Beverly Paigen

Beverly Joyce Paigen

1938 - 2020
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Beverly Joyce Paigen, Ph.D., died peacefully in her home overlooking Long Pond on Mt. Desert Island on June 26, 2020. She was surrounded by family. She was 81 years old. Her husband of fifty years, Kenneth Paigen, predeceased her by five months. Bev was born in 1938 in Chicago. She received her B.S. in Zoology (Magna cum Laude) from Wheaton College (Illinois) in 1960 and her Ph.D. in Biology from the State University of New York, Buffalo in 1967.
Bev was a prolific scientist, publishing 241 scientific papers over the course of her career and mentoring generations of young scientists, particularly women. She revolutionized the study of heart disease and pioneered the promotion of the mouse for cardiovascular research. She designed a special diet, the “Paigen Diet,” which was a pivotal contribution to modeling atherosclerosis in mice. Bev rejected that name, believing it “put women back in the kitchen.” She was also an early adopter of computational biology and statistical genetics.
Over her career, Bev received numerous awards and accolades. She held postdoctoral and research scientist positions at Roswell Park Memorial Institute in Buffalo and Rachel Carson College at SUNY Buffalo from 1967 to 1982, after which she became research biochemist and then senior research biochemist at Children’s Hospital in Oakland, California. In 1989, she moved to Jackson Laboratory in Bar Harbor, Maine as professor. Bev is the recipient of awards from the National Institutes of Health, the Jackson Laboratory, and The Center for Health, Environment and Justice and the People’s Action Institute among others.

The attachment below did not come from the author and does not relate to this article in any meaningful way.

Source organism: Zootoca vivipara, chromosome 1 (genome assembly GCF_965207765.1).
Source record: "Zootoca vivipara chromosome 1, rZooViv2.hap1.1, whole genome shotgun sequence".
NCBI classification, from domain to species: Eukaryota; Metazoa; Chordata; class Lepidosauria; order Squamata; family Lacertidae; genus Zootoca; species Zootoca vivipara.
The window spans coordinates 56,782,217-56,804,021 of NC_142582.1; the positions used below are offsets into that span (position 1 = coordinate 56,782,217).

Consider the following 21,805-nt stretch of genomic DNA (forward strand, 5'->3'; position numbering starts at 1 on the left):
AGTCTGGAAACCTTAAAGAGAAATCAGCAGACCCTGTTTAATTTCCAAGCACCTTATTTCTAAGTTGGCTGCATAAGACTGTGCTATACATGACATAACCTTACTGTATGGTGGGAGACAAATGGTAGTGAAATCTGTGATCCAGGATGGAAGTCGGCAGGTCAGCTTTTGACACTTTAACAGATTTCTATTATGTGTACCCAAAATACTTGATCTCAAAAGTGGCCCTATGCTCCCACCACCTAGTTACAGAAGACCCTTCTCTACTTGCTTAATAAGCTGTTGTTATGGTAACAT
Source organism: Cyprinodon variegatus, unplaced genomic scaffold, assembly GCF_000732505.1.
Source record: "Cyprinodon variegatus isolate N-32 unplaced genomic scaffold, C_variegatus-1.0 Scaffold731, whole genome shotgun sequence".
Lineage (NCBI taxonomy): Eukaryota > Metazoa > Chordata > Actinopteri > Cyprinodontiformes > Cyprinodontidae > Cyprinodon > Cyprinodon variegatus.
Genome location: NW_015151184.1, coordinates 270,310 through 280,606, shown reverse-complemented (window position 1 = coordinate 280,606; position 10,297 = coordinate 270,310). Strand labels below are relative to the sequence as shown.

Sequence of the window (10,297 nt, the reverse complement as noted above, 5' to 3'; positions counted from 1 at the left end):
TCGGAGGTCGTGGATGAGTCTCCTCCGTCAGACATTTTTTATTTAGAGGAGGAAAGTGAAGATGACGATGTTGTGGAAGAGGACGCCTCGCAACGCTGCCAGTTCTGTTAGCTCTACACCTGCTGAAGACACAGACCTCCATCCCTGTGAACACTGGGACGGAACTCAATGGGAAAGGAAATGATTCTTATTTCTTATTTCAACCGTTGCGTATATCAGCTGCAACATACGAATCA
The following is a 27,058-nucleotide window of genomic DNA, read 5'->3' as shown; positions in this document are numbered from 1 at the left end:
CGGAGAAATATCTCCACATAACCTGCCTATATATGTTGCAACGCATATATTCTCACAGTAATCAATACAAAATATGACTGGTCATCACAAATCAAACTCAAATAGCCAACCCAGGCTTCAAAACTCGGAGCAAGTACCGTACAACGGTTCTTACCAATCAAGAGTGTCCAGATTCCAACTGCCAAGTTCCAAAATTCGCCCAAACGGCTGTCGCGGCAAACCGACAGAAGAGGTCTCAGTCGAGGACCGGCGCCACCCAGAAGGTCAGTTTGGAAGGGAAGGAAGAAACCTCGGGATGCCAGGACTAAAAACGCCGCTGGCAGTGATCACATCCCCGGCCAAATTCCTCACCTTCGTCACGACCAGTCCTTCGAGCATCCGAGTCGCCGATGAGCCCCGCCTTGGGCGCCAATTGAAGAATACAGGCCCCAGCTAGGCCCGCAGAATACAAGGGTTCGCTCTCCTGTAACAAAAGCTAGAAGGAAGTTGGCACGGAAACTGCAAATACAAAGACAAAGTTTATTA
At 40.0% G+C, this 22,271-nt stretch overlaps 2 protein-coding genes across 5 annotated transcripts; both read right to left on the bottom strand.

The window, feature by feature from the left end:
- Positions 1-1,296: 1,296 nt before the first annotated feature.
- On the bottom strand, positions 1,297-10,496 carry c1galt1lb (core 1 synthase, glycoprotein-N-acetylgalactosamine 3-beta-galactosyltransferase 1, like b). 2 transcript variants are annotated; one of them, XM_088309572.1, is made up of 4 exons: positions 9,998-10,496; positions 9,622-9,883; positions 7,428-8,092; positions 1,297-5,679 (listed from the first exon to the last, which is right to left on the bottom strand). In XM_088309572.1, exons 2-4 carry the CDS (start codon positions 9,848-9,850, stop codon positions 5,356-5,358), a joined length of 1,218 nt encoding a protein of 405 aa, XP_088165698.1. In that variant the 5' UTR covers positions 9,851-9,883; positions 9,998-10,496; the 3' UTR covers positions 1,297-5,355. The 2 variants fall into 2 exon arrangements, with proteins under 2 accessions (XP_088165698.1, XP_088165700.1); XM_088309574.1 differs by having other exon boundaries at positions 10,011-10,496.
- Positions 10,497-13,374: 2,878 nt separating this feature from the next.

Bev was a pioneer in the environmental movement, providing crucial scientific expertise on the health effects of hazardous waste on the community, especially children. Her scientific activism during the Love Canal controversy of the late 1970s advocated for citizens in the face of government inaction. In 1978, she began gathering scientific evidence exposing the adverse human health impacts of the Love Canal toxic waste dump in New York state. With great courage and at personal and professional sacrifice, Bev spoke out about the human suffering at Love Canal. As a result of her scientific work and moral convictions, the entire affected community received relocation benefits. Her work served as a catalyst for the EPA’s Superfund program, which cleans up the nation’s worst hazardous waste sites.
A nature lover, Bev enjoyed bird watching and mushroom gathering. She travelled the world with her family and, with her husband and love of her life Ken, sailed the entire coast of Downeast Maine. With Ken, Bev created a family full of love, generosity, and laughter. Many a family member, conference attendee, or anonymous restaurant patron will forever remember her infectious and uproarious laughter, a sound big and wonderful enough to fill the Kennedy Center. Bev was a careful, caring, and loving listener, providing unconditional love and support to anyone and everyone who came into her life. She was relentless in the pursuit of doing the right thing.